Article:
|Standing, as I do, in the view of God and eternity, I realize that patriotism is not enough. I must have no hatred or bitterness toward anyone. - Edith Cavell 1865-1915 (Spoken to the chaplain who attended her before her execution by firing squad, 12 Oct. 1915.)|
No. 182, Part II, 19 September 1995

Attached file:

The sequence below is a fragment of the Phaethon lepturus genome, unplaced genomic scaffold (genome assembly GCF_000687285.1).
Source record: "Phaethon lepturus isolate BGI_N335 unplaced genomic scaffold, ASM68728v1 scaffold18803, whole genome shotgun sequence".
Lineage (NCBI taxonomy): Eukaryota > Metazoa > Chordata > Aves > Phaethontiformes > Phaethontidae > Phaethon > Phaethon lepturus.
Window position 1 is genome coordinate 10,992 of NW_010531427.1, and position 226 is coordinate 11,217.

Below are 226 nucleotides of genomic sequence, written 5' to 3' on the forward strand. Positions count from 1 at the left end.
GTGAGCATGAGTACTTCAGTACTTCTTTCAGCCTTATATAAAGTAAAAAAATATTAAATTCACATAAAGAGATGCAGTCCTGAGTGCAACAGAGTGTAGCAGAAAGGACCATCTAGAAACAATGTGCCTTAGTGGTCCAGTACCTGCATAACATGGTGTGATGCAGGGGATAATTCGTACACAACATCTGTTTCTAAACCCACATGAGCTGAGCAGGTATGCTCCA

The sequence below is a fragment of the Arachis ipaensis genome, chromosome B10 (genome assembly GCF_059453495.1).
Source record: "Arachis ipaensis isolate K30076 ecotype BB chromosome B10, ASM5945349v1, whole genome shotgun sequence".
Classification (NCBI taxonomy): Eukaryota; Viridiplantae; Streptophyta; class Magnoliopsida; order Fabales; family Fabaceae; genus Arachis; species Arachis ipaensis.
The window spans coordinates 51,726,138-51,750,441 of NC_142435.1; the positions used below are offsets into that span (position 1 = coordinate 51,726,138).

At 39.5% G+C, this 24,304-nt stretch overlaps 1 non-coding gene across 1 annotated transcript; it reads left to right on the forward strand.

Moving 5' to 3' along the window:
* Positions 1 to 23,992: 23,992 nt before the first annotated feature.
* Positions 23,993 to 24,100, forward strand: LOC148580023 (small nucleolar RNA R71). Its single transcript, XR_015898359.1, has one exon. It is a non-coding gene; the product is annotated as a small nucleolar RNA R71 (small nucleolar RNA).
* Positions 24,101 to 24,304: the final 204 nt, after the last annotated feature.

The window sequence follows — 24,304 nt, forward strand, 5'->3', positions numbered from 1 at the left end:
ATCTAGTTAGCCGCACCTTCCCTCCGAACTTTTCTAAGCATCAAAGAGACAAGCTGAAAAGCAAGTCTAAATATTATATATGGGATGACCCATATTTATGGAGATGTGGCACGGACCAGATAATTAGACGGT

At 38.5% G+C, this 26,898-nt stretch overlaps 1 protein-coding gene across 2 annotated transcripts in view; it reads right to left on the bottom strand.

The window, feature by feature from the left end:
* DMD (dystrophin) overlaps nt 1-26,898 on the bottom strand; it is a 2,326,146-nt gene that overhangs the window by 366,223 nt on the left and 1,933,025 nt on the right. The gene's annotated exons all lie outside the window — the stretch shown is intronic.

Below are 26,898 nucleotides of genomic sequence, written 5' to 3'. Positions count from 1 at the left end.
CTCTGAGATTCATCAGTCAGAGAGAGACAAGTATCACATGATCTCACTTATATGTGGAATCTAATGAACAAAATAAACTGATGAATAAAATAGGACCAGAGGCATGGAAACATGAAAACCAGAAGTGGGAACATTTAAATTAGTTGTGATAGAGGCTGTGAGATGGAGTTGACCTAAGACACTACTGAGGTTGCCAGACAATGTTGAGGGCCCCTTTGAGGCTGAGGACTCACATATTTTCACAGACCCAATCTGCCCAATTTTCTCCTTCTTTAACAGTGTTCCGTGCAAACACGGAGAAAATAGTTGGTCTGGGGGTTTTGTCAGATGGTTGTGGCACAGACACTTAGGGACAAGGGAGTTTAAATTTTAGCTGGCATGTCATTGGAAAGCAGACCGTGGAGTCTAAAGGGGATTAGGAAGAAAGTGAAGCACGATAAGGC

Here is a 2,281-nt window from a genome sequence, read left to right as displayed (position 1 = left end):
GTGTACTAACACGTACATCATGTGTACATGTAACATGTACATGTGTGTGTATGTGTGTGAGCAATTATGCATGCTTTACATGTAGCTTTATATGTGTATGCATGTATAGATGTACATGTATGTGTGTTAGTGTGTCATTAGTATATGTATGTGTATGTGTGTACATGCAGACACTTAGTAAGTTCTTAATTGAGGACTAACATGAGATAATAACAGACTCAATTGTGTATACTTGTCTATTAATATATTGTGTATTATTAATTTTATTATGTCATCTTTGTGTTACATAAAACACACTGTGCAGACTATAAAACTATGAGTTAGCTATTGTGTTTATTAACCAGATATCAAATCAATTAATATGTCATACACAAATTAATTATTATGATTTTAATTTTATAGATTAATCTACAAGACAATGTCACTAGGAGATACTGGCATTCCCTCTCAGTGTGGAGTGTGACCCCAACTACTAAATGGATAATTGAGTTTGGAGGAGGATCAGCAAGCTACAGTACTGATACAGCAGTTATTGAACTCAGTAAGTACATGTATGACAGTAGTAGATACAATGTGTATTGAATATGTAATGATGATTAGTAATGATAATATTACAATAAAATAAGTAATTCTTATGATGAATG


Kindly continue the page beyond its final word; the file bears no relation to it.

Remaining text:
This is Part II of the Open Media Research Institute's Daily Digest. Part II is a compilation of news concerning Central, Eastern, and Southeastern Europe. Part I, covering Russia, Transcaucasia and Central Asia, and the CIS, is distributed simultaneously as a second document. Back issues of the Daily Digest, and other information about OMRI, are available through OMRI's WWW pages: http://www.omri.cz/OMRI.html CENTRAL AND EASTERN EUROPE NEW UKRAINIAN CONSTITUTION MAY BE ADOPTED BY YEAR'S END. Ukrainian President Leonid Kuchma, following a meeting of the Constitutional Commission, said a final draft of a new post-Soviet Ukrainian constitution may be ready for public debate in October and could be adopted in a national referendum by the end of the year, Ukrainian TV and UNIAN reported on 18 September. The commission--which consists of administration members, lawmakers, and legal experts--has already hammered out a preamble and the first section, but a number of critical issues, including civil rights, still need to be approved. Parliamentary speaker Oleksander Moroz said a final decision on the procedure for adoption of the constitution should be made by mid-October. Leftist forces, including Moroz, oppose adoption by a national referendum. They favor approval by either a constitutional assembly or the current legislature. -- Chrystyna Lapychak, OMRI, Inc. OSCE HIGH COMMISSIONER IN UKRAINE. Ukrainian Radio on 18 September reported that OSCE High Commissioner on National Minorities Max van der Stoel met with Ukrainian Foreign Minister Hennadii Udovenko in Kiev to continue discussions on the situation in Crimea. Van der Stoel also met with parliamentary speaker Oleksandr Moroz and held a closed-door meeting with President Leonid Kuchma. The high commissioner is to travel to Yalta for a conference on the problems faced by deportees when seeking to return to their homelands. -- Ustina Markus, OMRI, Inc. PRESIDIUM OF BALTIC ASSEMBLY MEETING. The Presidium of the Baltic Assembly, meeting in Riga on 18 September, decided that the assembly's seventh session will be held in Tallinn on 1-3 December, BNS reported. Founded in 1991, the assembly consists of 20 deputies each from Estonia, Latvia, and Lithuania. The presidium confirmed the 5 September statement by the assembly's Foreign and Security Committee condemning remarks by Russian officials who are opposed to the Baltic States' membership in NATO. The presidium also discussed strengthening ties with the Parliamentary Assembly of the Western European Union. -- Saulius Girnius, OMRI, Inc. DANISH FOREIGN MINISTER IN ESTONIA. Niels Helveg Petersen, at the beginning of a two-day official, met with his Estonian counterpart, Riivo Sinijarv, BNS reported on 18 September. Petersen expressed support for Estonia's membership in both the European Union and NATO, saying that Denmark's parliament would probably ratify Estonia's association agreement with the EU in October or early November. Petersen also had meetings with President Lennart Meri, Prime Minister Tiit Vahi, and Defense Minister Andrus Oovel. His visit ends on 19 September in Tartu with a tour of the city's university. -- Saulius Girnius, OMRI, Inc. DELIMITATION OF LATVIAN-LITHUANIAN TERRITORIAL WATERS. The Lithuanian Foreign Ministry on 18 December announced that Foreign Ministers Povilas Gylys and Valdis Birkavs agreed at their meeting in Riga on 14 September to determine the borders of their territorial waters by "generally recognized international norms and practices of international law," RFE/RL reported. A dispute arose when Latvia began negotiations with Western oil companies for explorations on territory also claimed by Lithuania. Groups of Lithuanian and Latvian experts will attempt to settle the border question after the Saeima elections at the end of this month. -- Saulius Girnius, OMRI, Inc. UPDATE ON POLISH PRESIDENTIAL ELECTIONS. Supreme Court President Adam Strzembosz has withdrawn from the presidential race and appealed to his followers to vote for Polish National Bank President Hanna Gronkiewicz- Waltz. In a statement published by Gazeta Wyborcza on 19 September, Strzembosz said the election of the Democratic Left Alliance leader Aleksander Kwasniewski, who currently heads opinion polls, would practically rule out Poland's chances of NATO entry. He also said the issue of the Russian armed forces stationed in Kaliningrad should be addressed and that it is unlikely that Kwasniewski would do so. President Lech Walesa's ratings recently improved to 16%, Gazeta Wyborcza reported on 19 September. -- Jakub Karpinski, OMRI, Inc. U.S. WARNS SLOVAKIA ABOUT DEMOCRACY. U.S. Defense Secretary William Perry, ending a two-day visit to Slovakia on 18 September, said the country needs to strengthen democracy before it can join NATO, Pravda reported. "A test of progress towards democracy is the government's tolerance of a diversity of opinions, full support of constitutional rights, and transparency . . . of government activities," Perry said after meetings with President Michal Kovac, Premier Vladimir Meciar, and other top officials. But he noted that Slovakia has made significant progress in meeting other basic conditions for NATO membership. Perry stressed that NATO will add new members individually, rather than in blocs. -- Sharon Fisher, OMRI, Inc. SLOVAK-BULGARIAN AGREEMENTS SIGNED. Bulgarian Foreign Minister Georgi Pirinski visited Slovakia on 18 September to discuss bilateral and regional cooperation, Pravda reported. Pirinski and his Slovak counterpart, Juraj Schenk, signed a visa-free travel agreement and a readmission agreement. Commenting on a recent proposal by Russian Foreign Minister Andrei Kozyrev to widen economic cooperation among countries of Central and Eastern Europe, Pirinski said "to speak about a return to the CMEA is nonsense." -- Sharon Fisher, OMRI, Inc. SLOVAK KORUNA TO BE CONVERTIBLE IN OCTOBER? National Bank of Slovakia officials, in a press conference on 18 September, reported progress toward the stability of the Slovak koruna and favorable developments in monetary policy allow for the implementation of the currency's full convertibility October, TASR reported. Inflation decreased to 4.6% in the first eight months of 1995, and annual inflation was 9.8% in August. NBS foreign-currency reserves, excluding gold, reached $2.7 billion on 12 September. Parliamentary committees are now ending discussions on the draft law on foreign exchange, prepared by the NBS and Finance Ministry. The bill is expected to be approved by the parliament this month. -- Sharon Fisher, OMRI, Inc. CZECH SKINHEADS TAKE PART IN ATTACKS ON ROMA IN SLOVAKIA. About a dozen skinheads from the Czech Republic traveled to the southern Slovak town of Nesvady on 16 September, broke into a house, and beat up a 57-year- old Romani man, CTK and TASR reported on 18 September. They beat the man with a baseball bat and police truncheons, injuring him in the chest and elbow. A spokesman from the Slovak Interior Ministry told TASR that local skinheads the same day had invited skinheads from the Czech Republic to travel to Nesvady, where they had organized an attack on Romani citizens. TASR and Czech TV reported that another group attacked Roma the same night in Hodonin, in the Czech Republic. Fifteen skinheads broke the window of a house and beat a 64-year-old Romani woman, who sustained back injuries. Twelve members of the group have been accused of assault and inciting racial hatred. -- Alaina Lemon, OMRI, Inc. HUNGARIAN MEDIA LAW TO BE PASSED IN 1995? Hungarian Premier Gyula Horn and the leaders of the six parliamentary parties have agreed to support the media law and have it passed "possibly this year," Hungarian media reported on 16 September. They decided to set up a committee to work out a new concept for the government's draft on media legislation by 15 October. Parliamentary discussions on the media will be suspended until the draft is ready. Since 1989, Hungary's badly needed media law has been the subject of repeated disagreements on how to secure media independence. Jozsef Torgyan, leader of the Smallholders' Party, left the meeting early, protesting the Hungarian media's "discrimination against his party." -- Zsofia Szilagyi, OMRI, Inc. HUNGARIAN DEPUTIES ON HUNGARIAN-ROMANIAN RECONCILIATION. Socialist deputy Matyas Szuros and Zsolt Lanyi, a representative of the Smallholders' Party, have criticized the Hungarian-Romanian dialogue, Hungarian newspapers reported on 18 September. Szuros noted that the proposed Hungarian-Romanian reconciliation--announced by Romanian President Ion Iliescu last month--must first be carried out between ethnic Hungarians in Romania and the Romanian leadership. Only after that, he stressed, can the problem be dealt with at an intergovernment level. Lanyi warned that the Hungarian minority is being "held hostage" by the new education law, and he called for more action by the Hungarian Foreign Ministry. -- Zsofia Szilagyi, OMRI, Inc. EASTERN EUROPE TO COOPERATE WITH EU ON ENVIRONMENT. Environment ministers from Bulgaria, the Czech Republic, Estonia, Latvia, Lithuania, Poland, Romania and Slovakia met with senior EU officials in Brussels on 18 September and agreed to convene at least annually to assess their progress on meeting EU environmental standards, international media reported. EU Environment Commissioner Ritt Bjerregaard said Eastern Europe still needed to do a great deal to meet those standards. Austria and the Scandanavian countries have stressed that standards should not be lowered to accommodate prospective members. -- Michael Mihalka, OMRI, Inc. SOUTHEASTERN EUROPE SACIRBEY OFFERS BANJA LUKA "DIALOGUE." As Croatian and Bosnian forces close in on Banja Luka, Bosnian Foreign Minister Muhamed Sacirbey has offered to talk with Serb leaders there. AFP on 18 September quoted him as calling this "an opportunity to set an example of mutual coexistence for the future of how the entire peace process should go ahead. We are trying in fact to create the symbol of a Bosnian southern breeze, rather than a Bosnian storm." British Foreign Secretary Malcolm Rifkind agreed to help find Serbian leaders willing to talk. "We hope it could provide the basis for a ceasefire throughout the country," he said. -- Patrick Moore, OMRI, Inc. SERBS FLEE BANJA LUKA. Nasa Borba on 19 September reported that a column of refugees 70 km long is moving from the threatened Bosnian Serb stronghold of Banja Luka toward Derventa and Serbia beyond. The Frankfurter Allgemeine Zeitung added that the lightning offensive by allied forces has left the Serbs with only 50% of the republic's territory, and that figure appears to be shrinking rapidly. Tanjug reported unsuccessful Croatian and Bosnian advances near Mostar, but there has been no independent confirmation of the story. The VOA said that Bosnian Serb commander General Ratko Mladic is in a Belgrade hospital recovering from surgery to remove a kidney stone, and that his civilian counterpart, Radovan Karadzic, is largely ignored by fellow Bosnian Serbs. -- Patrick Moore, OMRI, Inc. CROATIAN, MUSLIM CIVILIANS "IN GRAVE DANGER." The Banja Luka Serbs are reported to have been particularly ruthless and systematic in their "ethnic cleansing," which was extended to the complete destruction of historic mosques and other monuments. The BBC on 19 September quoted international monitors as saying that the few remaining Croatian and Muslim civilians now face special peril from the fleeing Serbs. The Frankfurter Allgemeine Zeitung on 18 September noted the same about the non-Serbs in Donji Vakuf. The BBC on 17 September, however, reported that Bosnian Prime Minister Haris Silajdzic refused to comment on accounts of atrocities against 6,000 Serbs trapped in that area. British and Serbian papers, moreover, continue to carry articles about sinister behavior by Croatian forces in Krajina, including grisly murders of the few, mainly elderly and infirm Serbian civilians who stayed behind. Croatia denies the stories and accuses some of the journalists of long- standing bias. -- Patrick Moore, OMRI, Inc. "THE PEACE PLAN FALLS WITH BANJA LUKA." This is how Nasa Borba on 19 September sums up the relationship between developments on the ground and diplomacy. The International Herald Tribune quoted Sacirbey as adding that "military pressure has been an effective force" in the peace process. The VOA reported that Serbian President Slobodan Milosevic has urged the international community to use its influence in Zagreb and Sarajevo to halt the offensive. Following the killing of a Danish peacekeeper near Bihac, the UN Security Council demanded the Croatian and Bosnian forces stop fighting. A State Department spokesman insisted that the current peace plan remain the basis of future talks. U.S. Assistant Secretary of State Strobe Talbott said "the light here is red. It's a red stoplight. Stop the fighting. Go back to the negotiating table," AFP reported from Moscow on 18 September. Meanwhile in New York, UN Secretary-General Boutros Boutros Ghali said that time has come to replace UN forces in Bosnia with "regional" ones. -- Patrick Moore, OMRI, Inc. LITHUANIAN PRESIDENT IN ROMANIA. Algirdas Brazauskas on 18 September began a two-day official visit to Romania, Radio Bucharest reported. Brazauskas, who is returning Romanian President Ion Iliescu's visit to Vilnius in March 1994, is the first Lithuanian head of state to visit Romania. Brazauskas' talks with Iliescu the same day focused on ways to coordinate the countries' efforts to join Euro-Atlantic structures. Addressing a joint session of Romania's two-chamber parliament, Brazauskas defined his country's "main [foreign policy] goal" as joining NATO. He said a selective admission to that organization would create the "emergence of gray zones in which a vacuum of security would prevail." Brazauskas also met with Premier Nicolae Vacaroiu and the chairmen of both houses of the parliament. The two countries are expected to sign accords on culture, health, and Interior Ministry cooperation. -- Dan Ionescu, OMRI, Inc. ROMANIA WANTS TO JOIN NATO AT SAME TIME AS HUNGARY. Evenimentul zilei on 18 September quoted Defense Minister Gheorghe Tinca as saying his country wanted "to join NATO at all costs at the same time as Hungary." Budapest has already set 1997 as a deadline for joining the Western military alliance. Romania and Hungary have been negotiating a bilateral basic treaty since 1991 but have been unable to reach agreement on the final wording. The main stumbling block is the treatment of the large Hungarian minority in Romania. Tinca also commented that military relations with Russia were in "poor shape." He rejected Russian objections to Romania's plans to join NATO and suggested that Russia was "isolating itself" from the rest of Europe. -- Dan Ionescu, OMRI, Inc. NEW RESTRICTIONS ON ROMANIAN MEDIA. The Chamber of Deputies on 18 September adopted Article 206 of the new Penal Code on "defamation through the media." According to the article, Journalists using the electronic media and press for the purpose of calumny are liable to jail terms of between six months and three years. The opposition National Peasant Party-Christian Democratic denounced the legislation as curtailing freedom of expression and jeopardizing democracy in general. Meanwhile, two journalists who wrote that President Ion Iliescu worked for the KGB went on trial on 18 September for having "offended the authorities." If found guilty, the two could be sentenced to up to three years in prison. -- Dan Ionescu, OMRI, Inc. SEPARATISTS HINDERING 14TH ARMY AMMUNITION DESTRUCTION. Authorities in the breakaway Transdniester region in Moldova are obstructing efforts to destroy ammunition of the former 14th Army, the deputy commander of Russian troops in the region told Interfax on 18 September. The officer said that at the end of the previous week, the arms depots and testing ground near the village of Kolbasna had been blocked by units of the breakaway republic's armed forces. -- Doug Clarke, OMRI, Inc. BULGARIA WILL NOT HELP RUSSIA TO BREAK SANCTIONS AGAINST FORMER YUGOSLAVIA. Bulgarian deputies on 18 September rejected a call by a visiting delegation from the Russian State Duma to help create a land corridor to supply fuel to rump Yugoslavia, international agencies reported the same day. Chairman of Bulgaria's parliamentary Foreign Policy Committee Nikolay Kamov said there was a consensus [among committee members] on not breaking the UN sanctions and "no opportunity for Bulgaria to oppose unilaterally the sanctions or stop enforcing them." The Russian delegation had asked for a corridor through Bulgaria to deliver fuel to rump Yugoslavia as humanitarian aid. Standart on 19 September reported that the Russian deputies threatened serious consequences if Bulgaria did not comply. Gen. Leonid Mayorov, an adviser to Duma speaker Ivan Rybkin, was quoted as saying the first Russian air planes with humanitarian aid for the Bosnian Serbs will leave Russia on 19 September. -- Stefan Krause, OMRI, Inc. BULGARIAN SOCIALIST PARTY GAINS MAJORITY SHARE IN DUMA. Businessman Nikolay Krivoshiev, in a letter published in 24 chasa on 19 September, announced he will hand over his 49% stake in the Bulgarian Socialist Party's newspaper Duma to the party's Supreme Council, bringing the BSP's stake up to 51%. The remaining 49% is held by the newspaper's staff. Krivoshiev took his share in 1994 in order to "save the newspaper" and help the party, as he said in his letter. He accused Duma's editor in chief, Stefan Prodev, of working against the BSP's interests and its leadership, saying that handing over his shares to the party leadership will help the necessary "clarification process." -- Stefan Krause, OMRI, Inc. ALBANIA UPDATE. The Albanian government has asked the Constitutional Court to rule that the country's Supreme Court has no jurisdiction to hear an appeal by jailed Socialist leader and former premier Fatos Nano, international media reported on 18 September. Should the Constitutional Court rule in the government's favor, Nano, who was jailed for 12 years in April 1994 on charges of falsifying documents and misappropriating aid money, is likely to remain in prison. In other news, Republika on 14 September reported that Ramiz Alia, Albania's last communist ruler, has joined the Socialist Party. Alia, who had been serving a prison sentence for various crimes, including corruption, was released in July 1995. At the time, Socialist leaders vowed that Alia would not be welcome to join their ranks. -- Stan Markotich, OMRI, Inc. [As of 12:00 CET] Compiled by Jan Cleave The OMRI Daily Digest offers the latest news from the former Soviet Union and East-Central and Southeastern Europe. It is published Monday through Friday by the Open Media Research Institute. The OMRI Daily Digest is distributed electronically via the OMRI-L list. To subscribe, send "SUBSCRIBE OMRI-L YourFirstName YourLastName" (without the quotation marks and inserting your name where shown) to LISTSERV@UBVM.CC.BUFFALO.EDU No subject line or other text should be included. To receive the OMRI Daily Digest by mail or fax, please direct inquiries to OMRI Publications, Na Strzi 63, 140 62 Prague 4, Czech Republic; or electronically to OMRIPUB@OMRI.CZ Tel.: (42-2) 6114 2114; fax: (42-2) 426 396 Please note that there is a new procedure for obtaining permission to reprint or redistribute the OMRI Daily Digest. Before reprinting or redistributing this publication, please write firstname.lastname@example.org for a copy of the new policy or look at this URL: http://www.omri.cz/Publications/Digests/DigestReprint.html OMRI also publishes the biweekly journal Transition, which contains expanded analysis of many of the topics in the Daily Digest. For Transition subscription information send an e-mail to TRANSITION@OMRI.CZ Copyright (C) 1995 Open Media Research Institute, Inc. All rights reserved. ISSN 1211-1570